With regard to civil and political rights, there has been no significant progress since the launch of the EBA withdrawal procedure in February 2019.
The Commission nevertheless recognises the steps taken by the Cambodian authorities, notably in the areas of labour rights and land rights. Serious concerns remain however, including in particular the unresolved civil and criminal cases against trade unionists.
The European Union reiterates to the need for the government of Cambodia to re-open the political space in the country, to create the necessary conditions for the re-establishment of a credible opposition and to initiate a democratic process of national reconciliation through genuine and inclusive dialogue. This includes the reinstatement of the political rights of the opposition members and the repeal/revision of laws, such as the Law on Political Parties and the Law on Associations and Non-Governmental Organisations.
The Commission and the European External Action Service will continue their engagement with the Cambodian authorities and monitor the human rights and labour rights situation in the country closely. In case Cambodia shows significant progress, notably on civil and political rights, the Commission may review its decision and reinstate tariff preferences under the EBA arrangement.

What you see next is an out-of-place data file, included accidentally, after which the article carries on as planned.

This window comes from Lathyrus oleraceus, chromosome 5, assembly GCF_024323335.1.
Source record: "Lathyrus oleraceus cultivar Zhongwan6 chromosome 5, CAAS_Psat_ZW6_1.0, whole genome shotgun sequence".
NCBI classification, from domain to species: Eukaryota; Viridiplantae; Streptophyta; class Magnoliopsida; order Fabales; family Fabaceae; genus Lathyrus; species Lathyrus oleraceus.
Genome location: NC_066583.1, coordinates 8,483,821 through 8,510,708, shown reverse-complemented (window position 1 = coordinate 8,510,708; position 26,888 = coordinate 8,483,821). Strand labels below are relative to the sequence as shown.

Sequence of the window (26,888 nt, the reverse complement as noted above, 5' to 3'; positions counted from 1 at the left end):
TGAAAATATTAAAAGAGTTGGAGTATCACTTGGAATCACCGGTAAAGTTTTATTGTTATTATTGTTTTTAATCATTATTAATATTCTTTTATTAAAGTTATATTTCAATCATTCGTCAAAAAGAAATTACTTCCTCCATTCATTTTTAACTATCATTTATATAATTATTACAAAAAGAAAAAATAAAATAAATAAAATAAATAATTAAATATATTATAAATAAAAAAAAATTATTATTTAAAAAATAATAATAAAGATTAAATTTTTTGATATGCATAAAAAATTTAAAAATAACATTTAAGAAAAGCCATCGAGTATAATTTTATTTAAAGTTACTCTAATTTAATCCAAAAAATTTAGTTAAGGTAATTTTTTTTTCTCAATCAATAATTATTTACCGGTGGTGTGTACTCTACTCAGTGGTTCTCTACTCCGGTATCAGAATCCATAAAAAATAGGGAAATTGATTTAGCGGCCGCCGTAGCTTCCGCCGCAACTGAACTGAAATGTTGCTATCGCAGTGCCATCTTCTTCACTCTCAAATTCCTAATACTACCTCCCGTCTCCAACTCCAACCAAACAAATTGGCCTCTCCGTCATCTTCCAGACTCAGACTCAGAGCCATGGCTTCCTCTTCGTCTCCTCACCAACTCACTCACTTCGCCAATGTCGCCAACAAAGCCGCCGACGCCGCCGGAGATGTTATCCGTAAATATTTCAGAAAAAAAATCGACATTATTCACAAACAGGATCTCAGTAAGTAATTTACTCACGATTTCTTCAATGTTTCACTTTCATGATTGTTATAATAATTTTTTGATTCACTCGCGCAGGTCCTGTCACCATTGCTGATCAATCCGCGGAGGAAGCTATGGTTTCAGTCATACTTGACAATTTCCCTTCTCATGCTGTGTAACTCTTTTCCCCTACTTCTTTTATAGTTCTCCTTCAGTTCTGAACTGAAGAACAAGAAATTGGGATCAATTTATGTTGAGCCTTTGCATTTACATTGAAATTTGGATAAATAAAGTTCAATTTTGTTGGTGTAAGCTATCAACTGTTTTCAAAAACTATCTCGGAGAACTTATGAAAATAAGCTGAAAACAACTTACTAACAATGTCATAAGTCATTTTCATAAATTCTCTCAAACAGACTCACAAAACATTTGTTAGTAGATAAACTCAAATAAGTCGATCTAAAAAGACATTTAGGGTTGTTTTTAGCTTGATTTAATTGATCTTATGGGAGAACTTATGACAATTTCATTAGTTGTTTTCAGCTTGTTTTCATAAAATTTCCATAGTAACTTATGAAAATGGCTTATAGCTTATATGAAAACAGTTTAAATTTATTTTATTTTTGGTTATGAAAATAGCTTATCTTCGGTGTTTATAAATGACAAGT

The EU is Cambodia’s largest trading partner, accounting for 45% of Cambodian exports in 2018. Exports to the EU from Cambodia reached €5.4 billion in 2018, more than double the €2.5 billion recorded in 2013. 95.7% of these exports entered the EU market under EBA tariff preferences (i.e. €5.2 billion out of the €5.4 billion in total).
The EBA is one of the preferential trade arrangements under the EU Generalised Scheme of Preferences (GSP). It grants full duty-free, quota-free access into the EU market for all products except arms and ammunition for countries classified by the United Nations as Least Developed Countries. Access to these preferences comes with the obligation to respect human rights and labour rights.
STRASBOURG/BRUSSELS (Reuters) – The European Union agreed on Wednesday to open its markets wider to Vietnam, while closing its trade doors to Cambodia, rewarding Hanoi for its progress on labour guarantees and sanctioning Phnom Penh for human rights abuses.FILE PHOTO: European Union flags fly outside the European Commission headquarters in Brussels, Belgium, October 4, 2019. REUTERS/Yves Herman
The moves mark the EU’s increased insistence that trading partnerships go beyond market liberalisation and be coupled with commitments to environmental, labour and social standards. On Wednesday, it displayed both its carrot and stick.